Thousands of current and former college athletes could receive money as a result of settlements from a series of lawsuits stemming from the use of football and men’s basketball players’ names and likenesses in video games.

According to legal documents obtained by USA Today, many athletes are “likely” to receive “at least $1,000” and some could receive “$6,700 or more.”

From USA Today:

The documents were submitted late Thursday night to U.S. District Judge Claudia Wilken as part of the process to gain her final approval of a combined $60 million in settlements of claims against the NCAA, video game manufacturer Electronic Arts and Collegiate Licensing Company, the nation’s leading collegiate trademark licensing and marketing firm.

The settlements — which Wilken approved on a preliminary basis last July — applied to athletes who were on the roster of a team included in a game that was published or distributed from May 2003 through September 2014. Athletes still playing college sports are allowed receive money from the settlements without affecting their NCAA eligibility.

Claims from athletes were due on Thursday and “nearly 16,200” had done so, documents said. According to USA Today, that figure represents approximately 16 percent of athletes who were eligible for the $40 million settlement with EA Sports and Collegiate Licensing Company and nearly 24 percent of athletes eligible for the $20 million settlement with the NCAA.

Per USA Today, athletes can receive money from “either or both settlements,” based on a number of factors.

— The validated claims rates.

— Whether a player’s name appeared on a team roster.

— Whether his assigned jersey number appeared on a virtual avatar.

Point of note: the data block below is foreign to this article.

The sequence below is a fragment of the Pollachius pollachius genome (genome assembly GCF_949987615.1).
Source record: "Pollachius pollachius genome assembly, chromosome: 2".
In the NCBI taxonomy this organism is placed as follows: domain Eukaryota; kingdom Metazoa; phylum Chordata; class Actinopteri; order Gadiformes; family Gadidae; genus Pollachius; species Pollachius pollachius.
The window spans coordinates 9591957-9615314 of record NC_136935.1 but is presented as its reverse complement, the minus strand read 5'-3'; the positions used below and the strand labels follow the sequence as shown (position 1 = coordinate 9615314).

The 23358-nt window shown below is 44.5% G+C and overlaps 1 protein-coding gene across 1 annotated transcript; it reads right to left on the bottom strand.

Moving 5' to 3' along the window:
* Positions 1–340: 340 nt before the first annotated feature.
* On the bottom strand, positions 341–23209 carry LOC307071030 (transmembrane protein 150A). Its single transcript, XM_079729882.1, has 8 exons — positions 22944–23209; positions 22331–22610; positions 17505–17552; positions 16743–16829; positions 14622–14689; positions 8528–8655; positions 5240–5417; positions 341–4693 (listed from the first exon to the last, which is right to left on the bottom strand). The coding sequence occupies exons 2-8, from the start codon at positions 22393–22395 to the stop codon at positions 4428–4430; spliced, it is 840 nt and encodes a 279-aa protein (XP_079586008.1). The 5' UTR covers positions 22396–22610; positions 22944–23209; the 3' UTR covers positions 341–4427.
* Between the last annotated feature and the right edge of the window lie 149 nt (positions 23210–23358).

— Whether his photograph appeared in the game.

— Which years he appeared in a game as an avatar and/or had his photograph used in the game.

— The number of years in which a player was on a roster, appeared in the game as an avatar and/or had their photograph used in the game.

Some of the total $60 million in combined settlement money will go toward “fees and expenses sought by plaintiffs’ lawyers” and payments to named plaintiffs, including former UCLA basketball player Ed O’Bannon.

From USA Today:

Of the $60 million in combined settlement money that has been proposed, the lawyers are seeking fees not to exceed $19 million and expenses not to exceed $3 million. A total of nearly $200,000 would be set aside as “participation awards” for named plaintiffs, including former UCLA basketball player Ed O’Bannon, former Nebraska and Arizona State football player Sam Keller and former Rutgers football player Ryan Hart.

All athletes who made a valid claim will receive “at least $74.” Other monetary amounts depend on an athlete’s visibility in a game.

For example, an athlete who was in an EA game from 2005 to 2014 would receive “about $850 from the EA settlement and/or a little less than $500 from the NCAA settlement.” For each year a player appeared in a game, the total is multiplied.

From USA Today:

According to Thursday night’s filings, based on the current claims rates and attorney fee-and-expense requests, an athlete who appeared on a roster in one of the games in one year and is not otherwise identifiable in the game would get $129 from the EA settlement.

A player depicted in one of the games or whose photograph was used in one of the games in one year from 2003 to 2005 would get about $230 from the EA settlement and/or about $130 from the NCAA settlement.

A player depicted in one of the games or whose photograph was used in one of the games in one year from 2005 to 2014 would get about $850 from the EA settlement and/or a little less than $500 from the NCAA settlement.

Those amounts get multiplied for each year of use of the player’s name, image or likeness. So, as one of the documents filed Thursday night stated, the most any one athlete would get from the NCAA settlement is about $2,440 – an amount based on appearing in the game for five years. (The similar payout from the EA settlement would be about $4,260.)

Wilken could grant final approval for the payouts in a July 16 hearing.

(AP Photo/Keith Srakocic)

Click here to receive our weekly summaries